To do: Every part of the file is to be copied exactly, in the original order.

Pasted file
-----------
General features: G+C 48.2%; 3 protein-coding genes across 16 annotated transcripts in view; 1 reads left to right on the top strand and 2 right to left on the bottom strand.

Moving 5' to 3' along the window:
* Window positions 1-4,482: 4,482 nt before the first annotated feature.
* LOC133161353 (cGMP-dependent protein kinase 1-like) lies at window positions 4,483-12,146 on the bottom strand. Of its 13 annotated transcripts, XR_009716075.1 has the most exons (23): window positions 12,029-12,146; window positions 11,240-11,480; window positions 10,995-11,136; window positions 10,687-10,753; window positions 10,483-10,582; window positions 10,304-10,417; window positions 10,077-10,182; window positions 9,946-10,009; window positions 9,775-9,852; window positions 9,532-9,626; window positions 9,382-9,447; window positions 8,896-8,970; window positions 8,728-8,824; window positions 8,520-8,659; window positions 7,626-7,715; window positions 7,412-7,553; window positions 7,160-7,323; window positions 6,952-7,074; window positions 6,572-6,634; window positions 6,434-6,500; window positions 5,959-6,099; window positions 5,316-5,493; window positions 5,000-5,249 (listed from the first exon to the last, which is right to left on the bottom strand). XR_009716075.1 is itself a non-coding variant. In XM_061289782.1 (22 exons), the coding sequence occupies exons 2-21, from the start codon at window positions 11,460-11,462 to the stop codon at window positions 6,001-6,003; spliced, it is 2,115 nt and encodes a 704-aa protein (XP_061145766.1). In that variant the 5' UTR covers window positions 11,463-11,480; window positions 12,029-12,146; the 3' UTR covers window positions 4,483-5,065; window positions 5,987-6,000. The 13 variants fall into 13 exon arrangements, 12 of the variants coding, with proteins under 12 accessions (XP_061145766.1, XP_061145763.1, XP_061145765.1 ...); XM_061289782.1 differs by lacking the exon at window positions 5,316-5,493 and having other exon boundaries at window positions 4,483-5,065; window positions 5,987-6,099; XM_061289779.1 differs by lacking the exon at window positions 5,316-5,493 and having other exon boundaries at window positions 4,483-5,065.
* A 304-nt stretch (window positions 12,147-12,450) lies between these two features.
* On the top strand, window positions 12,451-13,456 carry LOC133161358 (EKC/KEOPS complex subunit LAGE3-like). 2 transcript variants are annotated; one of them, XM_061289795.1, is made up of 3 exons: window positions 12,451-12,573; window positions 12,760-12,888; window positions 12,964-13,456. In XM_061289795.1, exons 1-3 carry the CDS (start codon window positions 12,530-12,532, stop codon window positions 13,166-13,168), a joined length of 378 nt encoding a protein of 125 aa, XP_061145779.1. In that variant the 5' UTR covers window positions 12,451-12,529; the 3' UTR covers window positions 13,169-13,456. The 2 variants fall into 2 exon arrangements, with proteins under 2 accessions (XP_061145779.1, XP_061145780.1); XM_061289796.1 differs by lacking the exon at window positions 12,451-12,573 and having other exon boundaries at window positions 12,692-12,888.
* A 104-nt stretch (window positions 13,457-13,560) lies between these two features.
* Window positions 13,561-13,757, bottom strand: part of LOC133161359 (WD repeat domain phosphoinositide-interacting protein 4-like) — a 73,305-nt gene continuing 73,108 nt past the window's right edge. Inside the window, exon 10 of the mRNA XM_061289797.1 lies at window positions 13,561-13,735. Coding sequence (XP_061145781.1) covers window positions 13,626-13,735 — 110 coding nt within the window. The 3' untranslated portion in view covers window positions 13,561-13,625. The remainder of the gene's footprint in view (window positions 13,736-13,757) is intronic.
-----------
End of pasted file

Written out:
General features: G+C 48.2%; 3 protein-coding genes across 16 annotated transcripts in view; 1 reads left to right on the top strand and 2 right to left on the bottom strand.

Moving 5' to 3' along the window:
* Window positions 1-4,482: 4,482 nt before the first annotated feature.
* LOC133161353 (cGMP-dependent protein kinase 1-like) lies at window positions 4,483-12,146 on the bottom strand. Of its 13 annotated transcripts, XR_009716075.1 has the most exons (23): window positions 12,029-12,146; window positions 11,240-11,480; window positions 10,995-11,136; window positions 10,687-10,753; window positions 10,483-10,582; window positions 10,304-10,417; window positions 10,077-10,182; window positions 9,946-10,009; window positions 9,775-9,852; window positions 9,532-9,626; window positions 9,382-9,447; window positions 8,896-8,970; window positions 8,728-8,824; window positions 8,520-8,659; window positions 7,626-7,715; window positions 7,412-7,553; window positions 7,160-7,323; window positions 6,952-7,074; window positions 6,572-6,634; window positions 6,434-6,500; window positions 5,959-6,099; window positions 5,316-5,493; window positions 5,000-5,249 (listed from the first exon to the last, which is right to left on the bottom strand). XR_009716075.1 is itself a non-coding variant. In XM_061289782.1 (22 exons), the coding sequence occupies exons 2-21, from the start codon at window positions 11,460-11,462 to the stop codon at window positions 6,001-6,003; spliced, it is 2,115 nt and encodes a 704-aa protein (XP_061145766.1). In that variant the 5' UTR covers window positions 11,463-11,480; window positions 12,029-12,146; the 3' UTR covers window positions 4,483-5,065; window positions 5,987-6,000. The 13 variants fall into 13 exon arrangements, 12 of the variants coding, with proteins under 12 accessions (XP_061145766.1, XP_061145763.1, XP_061145765.1 ...); XM_061289782.1 differs by lacking the exon at window positions 5,316-5,493 and having other exon boundaries at window positions 4,483-5,065; window positions 5,987-6,099; XM_061289779.1 differs by lacking the exon at window positions 5,316-5,493 and having other exon boundaries at window positions 4,483-5,065.
* A 304-nt stretch (window positions 12,147-12,450) lies between these two features.
* On the top strand, window positions 12,451-13,456 carry LOC133161358 (EKC/KEOPS complex subunit LAGE3-like). 2 transcript variants are annotated; one of them, XM_061289795.1, is made up of 3 exons: window positions 12,451-12,573; window positions 12,760-12,888; window positions 12,964-13,456. In XM_061289795.1, exons 1-3 carry the CDS (start codon window positions 12,530-12,532, stop codon window positions 13,166-13,168), a joined length of 378 nt encoding a protein of 125 aa, XP_061145779.1. In that variant the 5' UTR covers window positions 12,451-12,529; the 3' UTR covers window positions 13,169-13,456. The 2 variants fall into 2 exon arrangements, with proteins under 2 accessions (XP_061145779.1, XP_061145780.1); XM_061289796.1 differs by lacking the exon at window positions 12,451-12,573 and having other exon boundaries at window positions 12,692-12,888.
* A 104-nt stretch (window positions 13,457-13,560) lies between these two features.
* Window positions 13,561-13,757, bottom strand: part of LOC133161359 (WD repeat domain phosphoinositide-interacting protein 4-like) — a 73,305-nt gene continuing 73,108 nt past the window's right edge. Inside the window, exon 10 of the mRNA XM_061289797.1 lies at window positions 13,561-13,735. Coding sequence (XP_061145781.1) covers window positions 13,626-13,735 — 110 coding nt within the window. The 3' untranslated portion in view covers window positions 13,561-13,625. The remainder of the gene's footprint in view (window positions 13,736-13,757) is intronic.